Working with Attachments in CouchDB

CouchDB documents can have attachments just like an email message can have attachments. (...) Attachments can be any data. It is easiest to think about attachments as files attached to a document. These files can be text, images, Word documents, music, or movie files.

CouchDB documentation

The CouchDB documentation doesn't clearly describe the attachments in much detail. In this post I give an overview how attachments work in CouchDB and how to use them in a node.js application.

As the official documentation states, the main characteristic of an attachment is that it is unspecified data stored alongside a document. An attachment is identified by its parent document and a name. The only properties of an attachment are its length and content type. It can be binary data (e.g. image/jpeg, application/octet-stream) or text (text/plain, application/json). The content of an attachment cannot be queried, only retrieved by name. Attachments are suitable for storing potentially big data that belong to a document but it is not necessary to fetch them every time that document is used.

The lifecycle of an attachment is bound to its parent document. When documents are deleted, their attachments are deleted automatically. The same is true for replication. Attachments themselves don't have revisions; instead, the revisions of parent documents are used. Adding an attachment to a document is in fact an update operation on that document -- its current revision number must be provided to be checked and the operation results in a new revision.

Example: Announcements repository

Let's assume we are processing announcements from remote peers. The announcements are received in form of text messages which must be parsed, relevant parts stored in structured form and the original message must not be thrown away but stored along the data for further use, e.g. to display it to the user.

The following code is written in CoffeeScript and uses the nano library, a lightweight node.js wrapper around Couch's HTTP API. It shows a typical implementation of a repository class responsible for storing the JSON announcement together with a free-text message. This is added to the document under the name "message" and content type text/plain. The two methods for fetching the data change the semantic of CouchDB to return null instead of error if the data is not found.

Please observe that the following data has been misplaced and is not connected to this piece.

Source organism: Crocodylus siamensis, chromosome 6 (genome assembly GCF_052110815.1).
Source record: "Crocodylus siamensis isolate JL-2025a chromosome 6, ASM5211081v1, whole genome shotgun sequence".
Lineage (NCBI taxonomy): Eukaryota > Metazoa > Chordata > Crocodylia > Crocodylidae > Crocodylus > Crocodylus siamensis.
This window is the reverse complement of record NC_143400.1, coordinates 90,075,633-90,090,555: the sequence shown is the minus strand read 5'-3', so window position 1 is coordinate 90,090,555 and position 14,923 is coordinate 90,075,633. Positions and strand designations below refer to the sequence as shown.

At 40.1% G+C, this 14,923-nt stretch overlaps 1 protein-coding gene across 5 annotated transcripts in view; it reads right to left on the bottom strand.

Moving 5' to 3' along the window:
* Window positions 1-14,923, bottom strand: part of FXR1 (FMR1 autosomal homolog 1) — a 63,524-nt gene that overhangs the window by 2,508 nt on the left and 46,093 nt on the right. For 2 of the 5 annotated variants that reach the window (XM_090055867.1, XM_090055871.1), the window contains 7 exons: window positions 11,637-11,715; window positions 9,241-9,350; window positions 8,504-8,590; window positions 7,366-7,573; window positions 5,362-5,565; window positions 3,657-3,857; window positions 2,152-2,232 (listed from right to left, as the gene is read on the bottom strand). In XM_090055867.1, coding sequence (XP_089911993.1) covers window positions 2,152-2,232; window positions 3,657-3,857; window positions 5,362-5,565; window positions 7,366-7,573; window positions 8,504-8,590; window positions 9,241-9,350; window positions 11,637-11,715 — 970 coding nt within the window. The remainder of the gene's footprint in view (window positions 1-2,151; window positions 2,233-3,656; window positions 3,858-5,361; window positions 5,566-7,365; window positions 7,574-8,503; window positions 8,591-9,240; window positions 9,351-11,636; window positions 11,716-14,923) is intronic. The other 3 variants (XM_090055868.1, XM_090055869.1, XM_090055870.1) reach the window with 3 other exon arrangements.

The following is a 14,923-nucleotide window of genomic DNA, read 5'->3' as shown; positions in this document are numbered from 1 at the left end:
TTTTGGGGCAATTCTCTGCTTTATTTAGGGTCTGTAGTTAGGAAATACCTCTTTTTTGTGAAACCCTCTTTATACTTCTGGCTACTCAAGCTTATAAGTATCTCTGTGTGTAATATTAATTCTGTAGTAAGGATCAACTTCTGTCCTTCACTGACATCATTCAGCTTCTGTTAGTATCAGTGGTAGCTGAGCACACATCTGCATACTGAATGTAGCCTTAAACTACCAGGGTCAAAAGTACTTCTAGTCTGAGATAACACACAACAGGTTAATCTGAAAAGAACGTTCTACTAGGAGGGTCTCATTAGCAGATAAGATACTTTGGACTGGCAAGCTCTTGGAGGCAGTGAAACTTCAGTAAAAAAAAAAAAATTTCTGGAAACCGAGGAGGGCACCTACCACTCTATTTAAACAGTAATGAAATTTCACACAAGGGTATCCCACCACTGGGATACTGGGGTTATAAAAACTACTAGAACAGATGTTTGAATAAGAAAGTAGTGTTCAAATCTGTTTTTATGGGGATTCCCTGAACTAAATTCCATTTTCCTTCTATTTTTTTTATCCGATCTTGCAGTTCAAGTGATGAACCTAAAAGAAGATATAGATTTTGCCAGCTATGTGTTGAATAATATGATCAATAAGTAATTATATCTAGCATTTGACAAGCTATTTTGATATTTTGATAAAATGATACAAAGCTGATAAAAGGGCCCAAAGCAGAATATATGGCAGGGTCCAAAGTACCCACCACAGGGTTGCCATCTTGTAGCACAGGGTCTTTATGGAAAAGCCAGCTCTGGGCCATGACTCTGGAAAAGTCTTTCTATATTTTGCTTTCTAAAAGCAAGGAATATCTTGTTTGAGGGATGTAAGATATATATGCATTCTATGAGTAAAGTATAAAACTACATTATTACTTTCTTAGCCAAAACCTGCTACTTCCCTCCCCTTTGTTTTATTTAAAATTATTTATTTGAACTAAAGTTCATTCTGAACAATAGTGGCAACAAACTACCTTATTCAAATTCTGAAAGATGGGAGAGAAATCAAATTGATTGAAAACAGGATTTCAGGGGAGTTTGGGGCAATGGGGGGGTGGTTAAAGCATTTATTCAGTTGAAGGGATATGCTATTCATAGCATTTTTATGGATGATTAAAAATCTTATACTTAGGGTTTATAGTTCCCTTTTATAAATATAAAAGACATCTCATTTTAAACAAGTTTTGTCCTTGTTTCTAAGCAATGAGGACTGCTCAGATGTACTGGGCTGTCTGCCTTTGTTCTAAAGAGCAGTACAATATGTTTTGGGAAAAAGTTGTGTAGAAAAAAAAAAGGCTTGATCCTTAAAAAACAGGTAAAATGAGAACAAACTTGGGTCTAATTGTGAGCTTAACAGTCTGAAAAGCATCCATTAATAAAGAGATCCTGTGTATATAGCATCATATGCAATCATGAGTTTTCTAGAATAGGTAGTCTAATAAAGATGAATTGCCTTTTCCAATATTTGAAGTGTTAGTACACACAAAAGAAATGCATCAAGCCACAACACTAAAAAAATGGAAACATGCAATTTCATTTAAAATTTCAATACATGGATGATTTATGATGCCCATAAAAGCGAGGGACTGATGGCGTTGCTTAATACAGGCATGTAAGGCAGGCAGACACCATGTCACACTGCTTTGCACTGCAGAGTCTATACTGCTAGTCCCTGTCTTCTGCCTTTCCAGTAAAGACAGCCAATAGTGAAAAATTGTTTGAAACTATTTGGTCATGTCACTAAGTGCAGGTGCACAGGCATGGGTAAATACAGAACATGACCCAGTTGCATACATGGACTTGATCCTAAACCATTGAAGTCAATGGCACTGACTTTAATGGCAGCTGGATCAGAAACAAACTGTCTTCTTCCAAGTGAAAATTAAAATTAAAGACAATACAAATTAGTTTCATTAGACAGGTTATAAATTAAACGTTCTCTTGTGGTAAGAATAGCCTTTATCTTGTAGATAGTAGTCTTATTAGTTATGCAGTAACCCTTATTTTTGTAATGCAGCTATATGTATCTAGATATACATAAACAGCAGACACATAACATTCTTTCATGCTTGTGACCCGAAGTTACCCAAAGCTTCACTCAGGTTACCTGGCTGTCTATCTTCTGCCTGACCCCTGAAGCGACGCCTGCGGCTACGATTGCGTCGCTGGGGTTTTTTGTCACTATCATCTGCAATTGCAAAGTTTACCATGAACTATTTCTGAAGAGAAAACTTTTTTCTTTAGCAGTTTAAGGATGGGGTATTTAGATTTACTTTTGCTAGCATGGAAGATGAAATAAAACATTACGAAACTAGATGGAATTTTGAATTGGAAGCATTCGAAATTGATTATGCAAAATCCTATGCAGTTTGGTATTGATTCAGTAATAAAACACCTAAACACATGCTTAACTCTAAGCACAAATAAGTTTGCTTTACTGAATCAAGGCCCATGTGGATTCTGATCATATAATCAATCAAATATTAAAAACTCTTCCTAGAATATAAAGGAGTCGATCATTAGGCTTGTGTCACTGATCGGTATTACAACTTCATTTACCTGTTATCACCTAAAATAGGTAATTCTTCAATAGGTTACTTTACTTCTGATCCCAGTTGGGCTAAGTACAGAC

nano = require('nano')("http://localhost:5984/")  
Buffer = require('buffer').Buffer  
uuid = require('node-uuid')

class AnnouncementsRepository  
    constructor: () ->
        @db = nano.use("announcements")

    store: (announcement, message, callback) ->
        if(not announcement._id?)
            announcement._id = uuid.v4()
        @db.insert announcement, (err, body) =>
            if(err?) then return callback(err)
            if(not message?)
                return callback(null, announcement._id)
            @db.attachment.insert body.id, "message", message, "text/plain; charset=utf-8", {rev: body.rev}, (err, body) ->
                if(err?) then return callback(err)
                callback(null, announcement._id)

    fetchAnnouncement: (id, callback) ->
        @db.get id, {include_doc: true}, (err, body) ->
            if(err?)
                if(err.status_code == 404)
                    return callback(null, null) #if not found, return null without error
                return callback(err)
            callback(null, body)

    fetchMessage: (id, callback) ->
        @db.attachment.get id, "message", (err, body) ->
            if(err?)
                if(err.status_code == 404)
                    return callback(null, null) #if not found, return null without error
                return callback(err)
            message = new Buffer(body).toString() #body is byte array
            callback(null, message)

module.exports = AnnouncementsRepository  

Notes

The code above uses an API for accessing attachments separately from the documents. Alternatively, it is possible to inline the attachments directly to the document, saving database roundtrips but being more CPU intensive because the content must be Base64-encoded.

The size of an attachment is not limited. CouchDB even supports HTTP range requests, allowing streaming of attachments data, resumable downloads, skippable audio/video streams etc.